By Daniele Berman, Operations Manager
Todd Bol doesn’t necessarily fit the mold, if there is one, for the founder and leader of what he calls a “global grassroots” movement. In fact, his answer to many of the questions people ask him begins with a casual midwestern, “Well, that’s an interesting story.”
On his two-week journey from Alabama to Washington, D.C. where he will attend the Library of Congress National Book Festival, Little Free Library founder Bol is stopping and visiting library stewards in cities and towns across the Southeast. It’s appropriate, perhaps, that the man whose vision is to improve the world one neighborhood book swap box at a time is a man with lots of stories to tell–and one who is eager to hear the stories of those he meets along the way, too. Yesterday, Bol’s adventure brought him to Durham, where he met up with Little Free Library stewards in Trinity Park and then paid a special visit to our library here at Book Harvest.
While his vision is one that has caught fire across the world since 2012–to the tune of 40,000 libraries in all 50 states and over 70 countries as of this June–Bol’s project didn’t start with the goal of changing the world. In fact, he built the first Little Free Library in 2009 in memory of his mother, as a way for her life-long love of books to live on as he and his neighbors shared books through the schoolhouse-shaped box in his yard.
The rest is history, as they say: his story as Bol travels across the Southeast sharing his vision for the ways Little Free Libraries are changing neighborhoods and communities, as well as the stories he gathers from the library stewards he meets along the way, who tell how their libraries came to be places for their neighbors to share the stories they love. And while he explains that every library prototype he designs has to pass the “cute test”–if no one tells him the design is cute, he scraps it–Bol’s vision for what the libraries are up to is far more than just cute.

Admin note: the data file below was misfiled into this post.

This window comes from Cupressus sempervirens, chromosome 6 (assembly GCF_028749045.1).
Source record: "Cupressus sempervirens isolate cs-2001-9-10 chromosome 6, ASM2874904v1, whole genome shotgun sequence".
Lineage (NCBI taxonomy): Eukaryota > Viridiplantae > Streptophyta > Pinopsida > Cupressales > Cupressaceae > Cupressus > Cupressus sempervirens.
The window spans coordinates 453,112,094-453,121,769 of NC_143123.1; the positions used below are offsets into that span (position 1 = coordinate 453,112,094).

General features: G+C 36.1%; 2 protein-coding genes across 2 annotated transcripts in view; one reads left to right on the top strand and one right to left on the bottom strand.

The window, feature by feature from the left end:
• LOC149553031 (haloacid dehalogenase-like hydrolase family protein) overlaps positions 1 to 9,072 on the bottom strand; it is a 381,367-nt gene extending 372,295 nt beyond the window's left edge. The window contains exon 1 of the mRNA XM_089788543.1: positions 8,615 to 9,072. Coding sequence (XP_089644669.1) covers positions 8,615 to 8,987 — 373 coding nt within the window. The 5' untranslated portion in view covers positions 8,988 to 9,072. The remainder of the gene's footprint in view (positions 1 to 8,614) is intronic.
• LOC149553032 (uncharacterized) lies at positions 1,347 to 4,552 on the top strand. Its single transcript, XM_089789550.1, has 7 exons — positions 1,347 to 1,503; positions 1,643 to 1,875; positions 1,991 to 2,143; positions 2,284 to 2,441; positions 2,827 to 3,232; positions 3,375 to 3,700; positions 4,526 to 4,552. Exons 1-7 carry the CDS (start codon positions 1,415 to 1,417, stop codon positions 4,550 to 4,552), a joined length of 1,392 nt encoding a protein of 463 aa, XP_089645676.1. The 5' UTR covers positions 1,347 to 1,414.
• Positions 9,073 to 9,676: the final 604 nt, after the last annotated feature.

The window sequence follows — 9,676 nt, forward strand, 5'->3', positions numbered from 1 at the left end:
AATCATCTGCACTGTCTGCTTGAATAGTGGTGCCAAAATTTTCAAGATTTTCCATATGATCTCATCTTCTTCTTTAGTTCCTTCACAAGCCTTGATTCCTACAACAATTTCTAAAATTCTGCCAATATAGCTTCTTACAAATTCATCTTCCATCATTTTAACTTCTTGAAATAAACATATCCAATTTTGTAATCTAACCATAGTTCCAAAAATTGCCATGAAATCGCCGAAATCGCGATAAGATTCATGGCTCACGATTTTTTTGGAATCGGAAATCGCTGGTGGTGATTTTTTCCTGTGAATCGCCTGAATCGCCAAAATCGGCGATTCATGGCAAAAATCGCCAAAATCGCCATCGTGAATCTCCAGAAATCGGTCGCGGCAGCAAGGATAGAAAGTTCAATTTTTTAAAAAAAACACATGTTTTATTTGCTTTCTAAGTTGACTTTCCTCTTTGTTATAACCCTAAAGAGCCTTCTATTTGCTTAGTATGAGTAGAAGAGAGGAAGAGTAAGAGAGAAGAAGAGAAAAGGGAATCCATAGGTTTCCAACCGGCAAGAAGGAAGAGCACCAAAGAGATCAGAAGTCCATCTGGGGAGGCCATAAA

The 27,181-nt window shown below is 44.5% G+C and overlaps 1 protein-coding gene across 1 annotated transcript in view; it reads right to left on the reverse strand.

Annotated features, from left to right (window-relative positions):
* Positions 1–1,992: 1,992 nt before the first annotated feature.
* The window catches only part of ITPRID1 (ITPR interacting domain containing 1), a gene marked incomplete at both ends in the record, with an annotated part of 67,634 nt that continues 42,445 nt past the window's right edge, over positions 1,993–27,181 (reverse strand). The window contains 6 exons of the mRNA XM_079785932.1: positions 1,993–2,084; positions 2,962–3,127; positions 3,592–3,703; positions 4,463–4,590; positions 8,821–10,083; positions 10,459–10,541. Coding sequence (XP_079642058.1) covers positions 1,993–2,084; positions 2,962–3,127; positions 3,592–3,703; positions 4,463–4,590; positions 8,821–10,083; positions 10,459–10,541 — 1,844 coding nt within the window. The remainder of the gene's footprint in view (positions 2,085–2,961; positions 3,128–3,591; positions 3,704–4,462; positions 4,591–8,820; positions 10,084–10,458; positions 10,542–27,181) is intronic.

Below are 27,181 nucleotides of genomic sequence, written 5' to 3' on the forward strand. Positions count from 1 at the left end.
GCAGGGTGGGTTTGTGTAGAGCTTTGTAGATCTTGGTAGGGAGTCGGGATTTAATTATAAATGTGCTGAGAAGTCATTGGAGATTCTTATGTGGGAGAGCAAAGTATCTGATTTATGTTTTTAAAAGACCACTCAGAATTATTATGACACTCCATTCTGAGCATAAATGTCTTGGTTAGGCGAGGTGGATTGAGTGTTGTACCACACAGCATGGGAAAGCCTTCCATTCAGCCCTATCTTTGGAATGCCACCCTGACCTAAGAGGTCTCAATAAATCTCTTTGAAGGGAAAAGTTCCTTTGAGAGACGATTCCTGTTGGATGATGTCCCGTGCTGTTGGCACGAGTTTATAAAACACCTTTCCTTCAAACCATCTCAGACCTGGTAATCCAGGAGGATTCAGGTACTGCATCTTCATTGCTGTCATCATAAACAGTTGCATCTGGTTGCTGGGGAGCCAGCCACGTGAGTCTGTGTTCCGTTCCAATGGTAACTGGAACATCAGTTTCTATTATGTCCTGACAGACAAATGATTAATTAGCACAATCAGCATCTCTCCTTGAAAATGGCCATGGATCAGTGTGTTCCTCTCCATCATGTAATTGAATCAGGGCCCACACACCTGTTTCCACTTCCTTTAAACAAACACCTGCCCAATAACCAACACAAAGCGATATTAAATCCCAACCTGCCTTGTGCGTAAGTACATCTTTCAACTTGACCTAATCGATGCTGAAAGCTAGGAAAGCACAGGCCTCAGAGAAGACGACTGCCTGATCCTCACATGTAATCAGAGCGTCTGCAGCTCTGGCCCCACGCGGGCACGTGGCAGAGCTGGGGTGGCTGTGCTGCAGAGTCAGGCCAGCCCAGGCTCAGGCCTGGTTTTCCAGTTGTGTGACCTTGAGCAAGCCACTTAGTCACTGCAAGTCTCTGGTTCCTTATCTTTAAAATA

Bol’s forward-looking vision is to focus the expansion of local library networks in neighborhoods representing the highest need. One story he shared with the group gathered at Trinity Park is from the Los Angeles police department, which reports that their Little Free Libraries fight crime directly. In that city, 85% of juveniles who end up in the court system are functionally illiterate, and so the officers advocate for the value of the neighborhood swap boxes in the areas where youth are most likely to fall into crime. The Kids, Community and Cops Program is an outgrowth of that understanding, through which Bol is partnering with police departments across the country to place libraries strategically where children need books the most.
Thanks to the downtown Durham Rotary group, Book Harvest is the steward of one of the 16 Little Free Libraries currently in our city. Rotarians Joe Houde and Todd Taylor led a group to build libraries as part of their literacy focus, and those libraries are slowly finding their way into neighborhoods around the city: in front of our office, in the front yard of new Habitat for Humanity homeowners in East Durham, and in the YMCA. At Book Harvest, our library is a place where we can share books with our neighbors that aren’t a good fit for our children’s programs: adult fiction, cookbooks, and travel guides are among the many types of books you will find available on our front porch. We know that changing the literacy landscape and creating book-rich environments involves everyone, and while our mission remains focused on building home libraries for children who need books the most, we love having this way to share books with the larger community of readers that visits our neighborhood.
Thanks, Todd, for stopping by to visit Book Harvest while you were in town!